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Archive for July, 2014

How often do you find yourself taking a shot of a subject with the wrong lens? If you are an opportunistic wildlife shooter like I am, it happens pretty regularly.

At this time of the year, most of the time I have a macro lens on my camera and I focus a lot on insects. Earlier this week, I was attempting to photograph a dragonfly with a 100mm macro lens when I heard the squawking on an approaching bird. Thinking perhaps that it was a hawk, I raised my camera and clicked off a series of shots as the bird flew by on the other side of a small pond.

Imagine my surprise when I looked at my images and realized that the bird was actually a Bald Eagle (Haliaeetus leucocephalus). There is something really special about Bald Eagles and I am thrilled every single time I see one.

Even with a crop sensor camera, a 100mm lens is not the right lens for shooting birds in flight at a distance, especially against a background of trees. I am posting a couple of shots simply to show that it is sometimes possible to get recognizable images of cool subjects even when the conditions and equipment are not optimal.

The images are also a reminder to myself to keep shooting and not wait for the perfect conditions to come together. If I wear out the camera, I can always get another one.

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© Michael Q. Powell. All rights reserved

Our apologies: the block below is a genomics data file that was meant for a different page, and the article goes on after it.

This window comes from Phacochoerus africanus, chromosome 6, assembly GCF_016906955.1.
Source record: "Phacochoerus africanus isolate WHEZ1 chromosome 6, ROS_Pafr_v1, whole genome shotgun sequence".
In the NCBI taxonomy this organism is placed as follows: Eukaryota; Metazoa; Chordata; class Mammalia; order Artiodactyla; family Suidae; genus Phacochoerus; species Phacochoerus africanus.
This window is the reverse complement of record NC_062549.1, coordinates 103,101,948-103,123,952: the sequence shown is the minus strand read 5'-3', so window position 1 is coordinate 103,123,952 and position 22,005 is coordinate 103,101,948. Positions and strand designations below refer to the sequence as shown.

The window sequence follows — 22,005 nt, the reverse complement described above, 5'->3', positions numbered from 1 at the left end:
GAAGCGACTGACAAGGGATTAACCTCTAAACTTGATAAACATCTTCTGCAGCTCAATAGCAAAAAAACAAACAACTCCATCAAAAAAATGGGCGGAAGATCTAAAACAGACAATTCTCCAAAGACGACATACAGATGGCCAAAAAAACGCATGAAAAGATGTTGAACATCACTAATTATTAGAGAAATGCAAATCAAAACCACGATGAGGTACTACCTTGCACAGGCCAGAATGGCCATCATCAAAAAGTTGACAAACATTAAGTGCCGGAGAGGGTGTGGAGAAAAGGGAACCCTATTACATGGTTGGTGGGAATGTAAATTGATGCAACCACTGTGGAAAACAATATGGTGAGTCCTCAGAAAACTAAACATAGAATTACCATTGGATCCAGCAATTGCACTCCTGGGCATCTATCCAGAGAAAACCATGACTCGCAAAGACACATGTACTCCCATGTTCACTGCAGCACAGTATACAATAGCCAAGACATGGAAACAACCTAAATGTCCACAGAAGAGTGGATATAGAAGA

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Am I the only one who remembers a poster from the 1970’s featuring the slogan “Fly United” and depicting two ducks mating in mid-air?

That’s what immediately came to mind earlier this week when a pair of Great Blue Skimmer dragonflies (Libellula vibrans) flew by me at my local marsh. Anyone who has ever watched dragonflies mate knows that it is an acrobatic endeavor, requiring tremendous flexibility by both parties. Imagine trying to fly while still in the “wheel” position. Amazingly all of the wings seemed to able to move freely, though I didn’t notice if they were both using their wings for propulsion.

I was able to snap off these shots as the pair flew toward me over the water of a pond, which reflected wonderfully the blue sky and the clouds up above us.

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© Michael Q. Powell. All rights reserved

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A handsome little skipper feeds on a gorgeous purple flower and the result is simply beautiful.

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© Michael Q. Powell. All rights reserved

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Normally when I think of saddlebags, I think of cowboys and the Pony Express, but there is also a species of skimmer dragonflies known as Black Saddlebags (Tramea lacerata). Someone obviously thought the dark patches on the hind wings looked like saddlebags.

Unlike many of the dragonflies that I often observe, Black Saddlebag dragonflies like to fly high in the air (and not low over the water) and some of them even migrate. I was alerted to their presence at my local marsh by a recent posting by a local dragonfly expert and fellow photographer Walter Sanford, so yesterday I kept one eye to the sky yesterday as I searched for subjects to photograph.